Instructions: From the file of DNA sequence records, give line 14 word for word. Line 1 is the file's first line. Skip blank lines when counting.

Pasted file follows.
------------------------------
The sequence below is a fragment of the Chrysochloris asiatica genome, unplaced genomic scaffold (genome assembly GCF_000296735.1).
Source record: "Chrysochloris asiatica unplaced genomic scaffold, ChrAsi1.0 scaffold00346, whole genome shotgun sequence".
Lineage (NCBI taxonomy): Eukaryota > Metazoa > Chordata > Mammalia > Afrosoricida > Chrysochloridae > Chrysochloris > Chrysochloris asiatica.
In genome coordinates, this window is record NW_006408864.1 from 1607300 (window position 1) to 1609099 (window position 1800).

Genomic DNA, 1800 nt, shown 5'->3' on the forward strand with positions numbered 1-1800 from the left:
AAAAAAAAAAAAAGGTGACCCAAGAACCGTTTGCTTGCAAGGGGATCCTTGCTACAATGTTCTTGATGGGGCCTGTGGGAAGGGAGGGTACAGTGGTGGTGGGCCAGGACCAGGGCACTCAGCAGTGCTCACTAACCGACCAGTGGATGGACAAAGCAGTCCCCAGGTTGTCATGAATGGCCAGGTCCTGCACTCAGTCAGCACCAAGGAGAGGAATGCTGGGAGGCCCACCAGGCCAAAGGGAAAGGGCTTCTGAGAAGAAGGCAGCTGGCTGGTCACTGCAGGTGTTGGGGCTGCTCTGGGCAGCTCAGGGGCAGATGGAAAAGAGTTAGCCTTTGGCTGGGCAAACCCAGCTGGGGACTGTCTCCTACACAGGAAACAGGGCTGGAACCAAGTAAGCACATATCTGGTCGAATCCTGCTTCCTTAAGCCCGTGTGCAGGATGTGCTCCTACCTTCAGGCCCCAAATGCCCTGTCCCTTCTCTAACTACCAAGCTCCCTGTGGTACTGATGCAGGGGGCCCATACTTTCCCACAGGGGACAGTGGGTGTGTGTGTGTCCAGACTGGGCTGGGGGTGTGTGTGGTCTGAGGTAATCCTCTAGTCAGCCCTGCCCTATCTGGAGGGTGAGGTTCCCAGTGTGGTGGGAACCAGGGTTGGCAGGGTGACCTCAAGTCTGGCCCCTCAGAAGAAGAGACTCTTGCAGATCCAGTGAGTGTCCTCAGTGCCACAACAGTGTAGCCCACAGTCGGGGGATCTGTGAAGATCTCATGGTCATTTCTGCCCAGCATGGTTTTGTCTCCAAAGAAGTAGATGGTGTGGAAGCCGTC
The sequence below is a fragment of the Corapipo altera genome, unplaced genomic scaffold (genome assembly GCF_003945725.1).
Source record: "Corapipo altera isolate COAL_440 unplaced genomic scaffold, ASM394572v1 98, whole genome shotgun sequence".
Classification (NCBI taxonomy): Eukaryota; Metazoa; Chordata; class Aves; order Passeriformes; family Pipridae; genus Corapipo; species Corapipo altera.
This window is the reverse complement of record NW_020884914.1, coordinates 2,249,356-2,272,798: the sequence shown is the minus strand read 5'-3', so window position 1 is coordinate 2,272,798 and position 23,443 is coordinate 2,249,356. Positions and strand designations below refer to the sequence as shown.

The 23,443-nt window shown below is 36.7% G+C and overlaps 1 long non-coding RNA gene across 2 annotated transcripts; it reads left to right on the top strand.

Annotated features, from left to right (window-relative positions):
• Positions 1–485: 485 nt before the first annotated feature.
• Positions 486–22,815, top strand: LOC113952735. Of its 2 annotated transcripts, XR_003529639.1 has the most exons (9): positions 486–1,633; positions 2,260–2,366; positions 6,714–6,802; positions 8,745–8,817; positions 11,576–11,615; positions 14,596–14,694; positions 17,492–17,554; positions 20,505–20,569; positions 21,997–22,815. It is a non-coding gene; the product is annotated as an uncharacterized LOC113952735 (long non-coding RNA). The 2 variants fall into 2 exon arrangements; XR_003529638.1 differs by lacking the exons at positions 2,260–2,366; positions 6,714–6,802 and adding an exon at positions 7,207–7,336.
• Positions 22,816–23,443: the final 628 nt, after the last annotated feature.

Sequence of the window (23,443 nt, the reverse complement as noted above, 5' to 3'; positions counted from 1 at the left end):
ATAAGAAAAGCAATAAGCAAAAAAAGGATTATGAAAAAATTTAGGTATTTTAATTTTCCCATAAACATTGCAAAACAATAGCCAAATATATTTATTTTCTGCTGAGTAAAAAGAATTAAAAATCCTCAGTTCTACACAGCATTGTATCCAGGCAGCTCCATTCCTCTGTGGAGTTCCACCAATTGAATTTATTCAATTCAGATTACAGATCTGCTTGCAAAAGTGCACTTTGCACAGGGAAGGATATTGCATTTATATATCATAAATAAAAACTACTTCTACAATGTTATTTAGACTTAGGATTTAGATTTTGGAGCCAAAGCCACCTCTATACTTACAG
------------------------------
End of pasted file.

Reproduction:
• Positions 486–22,815, top strand: LOC113952735. Of its 2 annotated transcripts, XR_003529639.1 has the most exons (9): positions 486–1,633; positions 2,260–2,366; positions 6,714–6,802; positions 8,745–8,817; positions 11,576–11,615; positions 14,596–14,694; positions 17,492–17,554; positions 20,505–20,569; positions 21,997–22,815. It is a non-coding gene; the product is annotated as an uncharacterized LOC113952735 (long non-coding RNA). The 2 variants fall into 2 exon arrangements; XR_003529638.1 differs by lacking the exons at positions 2,260–2,366; positions 6,714–6,802 and adding an exon at positions 7,207–7,336.